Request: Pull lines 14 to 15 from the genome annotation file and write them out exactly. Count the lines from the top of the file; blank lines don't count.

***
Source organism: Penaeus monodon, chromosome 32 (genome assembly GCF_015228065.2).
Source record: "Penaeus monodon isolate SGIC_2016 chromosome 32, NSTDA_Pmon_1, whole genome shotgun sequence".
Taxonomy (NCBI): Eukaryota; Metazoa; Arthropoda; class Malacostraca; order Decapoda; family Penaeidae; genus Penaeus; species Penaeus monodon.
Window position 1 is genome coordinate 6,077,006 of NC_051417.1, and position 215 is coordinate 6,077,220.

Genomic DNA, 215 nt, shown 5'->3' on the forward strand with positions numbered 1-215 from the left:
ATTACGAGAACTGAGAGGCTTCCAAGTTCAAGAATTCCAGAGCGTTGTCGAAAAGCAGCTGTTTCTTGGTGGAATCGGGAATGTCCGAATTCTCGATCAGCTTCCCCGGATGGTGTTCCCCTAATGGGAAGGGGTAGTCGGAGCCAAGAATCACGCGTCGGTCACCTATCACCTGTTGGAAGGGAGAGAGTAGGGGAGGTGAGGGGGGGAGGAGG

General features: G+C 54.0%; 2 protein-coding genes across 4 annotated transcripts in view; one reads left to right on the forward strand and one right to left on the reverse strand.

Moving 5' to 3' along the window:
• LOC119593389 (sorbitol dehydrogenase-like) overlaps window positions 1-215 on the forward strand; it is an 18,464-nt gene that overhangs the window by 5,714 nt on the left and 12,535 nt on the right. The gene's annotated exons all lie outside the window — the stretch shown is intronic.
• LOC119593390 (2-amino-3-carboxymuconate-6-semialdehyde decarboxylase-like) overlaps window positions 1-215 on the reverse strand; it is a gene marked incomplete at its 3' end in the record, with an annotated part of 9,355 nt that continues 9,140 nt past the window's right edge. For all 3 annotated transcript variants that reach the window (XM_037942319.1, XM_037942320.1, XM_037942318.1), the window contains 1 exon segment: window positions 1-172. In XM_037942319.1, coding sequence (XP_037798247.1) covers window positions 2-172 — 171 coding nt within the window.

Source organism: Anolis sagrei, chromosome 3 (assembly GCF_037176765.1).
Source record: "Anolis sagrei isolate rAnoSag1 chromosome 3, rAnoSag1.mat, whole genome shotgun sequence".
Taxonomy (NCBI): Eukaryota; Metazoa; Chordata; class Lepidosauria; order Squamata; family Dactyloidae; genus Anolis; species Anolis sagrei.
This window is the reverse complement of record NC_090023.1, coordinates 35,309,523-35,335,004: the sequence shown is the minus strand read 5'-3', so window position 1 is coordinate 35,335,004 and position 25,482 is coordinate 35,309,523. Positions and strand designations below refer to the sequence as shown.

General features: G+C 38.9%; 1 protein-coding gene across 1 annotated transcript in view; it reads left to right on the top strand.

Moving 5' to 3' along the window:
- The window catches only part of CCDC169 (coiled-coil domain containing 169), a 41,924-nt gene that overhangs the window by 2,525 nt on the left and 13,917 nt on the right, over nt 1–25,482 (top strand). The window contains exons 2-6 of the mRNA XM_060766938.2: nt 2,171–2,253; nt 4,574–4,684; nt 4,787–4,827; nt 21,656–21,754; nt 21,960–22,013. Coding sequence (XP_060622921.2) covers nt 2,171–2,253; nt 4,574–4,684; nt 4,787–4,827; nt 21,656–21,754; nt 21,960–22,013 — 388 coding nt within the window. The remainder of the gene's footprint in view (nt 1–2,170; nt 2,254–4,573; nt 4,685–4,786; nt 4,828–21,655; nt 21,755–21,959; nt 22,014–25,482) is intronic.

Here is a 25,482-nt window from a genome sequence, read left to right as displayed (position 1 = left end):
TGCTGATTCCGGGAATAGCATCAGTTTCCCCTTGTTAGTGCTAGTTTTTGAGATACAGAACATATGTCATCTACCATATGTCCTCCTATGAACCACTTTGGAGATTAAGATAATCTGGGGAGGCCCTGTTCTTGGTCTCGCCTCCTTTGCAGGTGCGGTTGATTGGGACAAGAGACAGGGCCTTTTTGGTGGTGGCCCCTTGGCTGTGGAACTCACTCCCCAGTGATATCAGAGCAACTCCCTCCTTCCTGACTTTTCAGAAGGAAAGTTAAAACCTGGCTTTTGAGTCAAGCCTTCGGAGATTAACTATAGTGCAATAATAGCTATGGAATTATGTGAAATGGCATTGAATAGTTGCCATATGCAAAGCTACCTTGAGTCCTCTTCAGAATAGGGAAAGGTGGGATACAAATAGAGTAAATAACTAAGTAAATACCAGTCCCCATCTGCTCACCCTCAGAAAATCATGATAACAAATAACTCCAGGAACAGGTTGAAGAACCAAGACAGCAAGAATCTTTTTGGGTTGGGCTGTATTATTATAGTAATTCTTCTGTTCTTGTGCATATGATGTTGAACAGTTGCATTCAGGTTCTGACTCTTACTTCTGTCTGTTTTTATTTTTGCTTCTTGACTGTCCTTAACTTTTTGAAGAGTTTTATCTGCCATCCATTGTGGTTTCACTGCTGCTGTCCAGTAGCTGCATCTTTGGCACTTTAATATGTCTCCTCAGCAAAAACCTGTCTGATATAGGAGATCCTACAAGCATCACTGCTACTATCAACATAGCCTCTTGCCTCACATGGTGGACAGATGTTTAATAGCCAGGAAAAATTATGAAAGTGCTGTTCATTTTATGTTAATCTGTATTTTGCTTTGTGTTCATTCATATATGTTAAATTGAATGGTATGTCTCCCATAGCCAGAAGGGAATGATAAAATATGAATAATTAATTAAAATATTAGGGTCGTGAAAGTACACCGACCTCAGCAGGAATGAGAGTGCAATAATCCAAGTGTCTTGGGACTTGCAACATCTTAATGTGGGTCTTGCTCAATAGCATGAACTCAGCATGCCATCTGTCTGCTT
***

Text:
This window is the reverse complement of record NC_090023.1, coordinates 35,309,523-35,335,004: the sequence shown is the minus strand read 5'-3', so window position 1 is coordinate 35,335,004 and position 25,482 is coordinate 35,309,523. Positions and strand designations below refer to the sequence as shown.

General features: G+C 38.9%; 1 protein-coding gene across 1 annotated transcript in view; it reads left to right on the top strand.